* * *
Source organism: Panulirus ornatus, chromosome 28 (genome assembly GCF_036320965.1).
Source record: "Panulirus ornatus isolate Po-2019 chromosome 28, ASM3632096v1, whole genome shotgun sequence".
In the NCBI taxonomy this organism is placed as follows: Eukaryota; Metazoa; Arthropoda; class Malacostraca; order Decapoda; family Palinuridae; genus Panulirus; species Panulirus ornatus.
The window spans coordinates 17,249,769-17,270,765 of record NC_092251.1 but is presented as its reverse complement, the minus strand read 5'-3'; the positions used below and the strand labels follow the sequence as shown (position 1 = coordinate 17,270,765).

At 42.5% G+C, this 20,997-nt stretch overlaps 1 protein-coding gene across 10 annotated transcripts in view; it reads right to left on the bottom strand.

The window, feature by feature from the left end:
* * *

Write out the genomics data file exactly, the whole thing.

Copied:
Source organism: Panulirus ornatus, chromosome 28 (genome assembly GCF_036320965.1).
Source record: "Panulirus ornatus isolate Po-2019 chromosome 28, ASM3632096v1, whole genome shotgun sequence".
In the NCBI taxonomy this organism is placed as follows: Eukaryota; Metazoa; Arthropoda; class Malacostraca; order Decapoda; family Palinuridae; genus Panulirus; species Panulirus ornatus.
The window spans coordinates 17,249,769-17,270,765 of record NC_092251.1 but is presented as its reverse complement, the minus strand read 5'-3'; the positions used below and the strand labels follow the sequence as shown (position 1 = coordinate 17,270,765).

At 42.5% G+C, this 20,997-nt stretch overlaps 1 protein-coding gene across 10 annotated transcripts in view; it reads right to left on the bottom strand.

The window, feature by feature from the left end: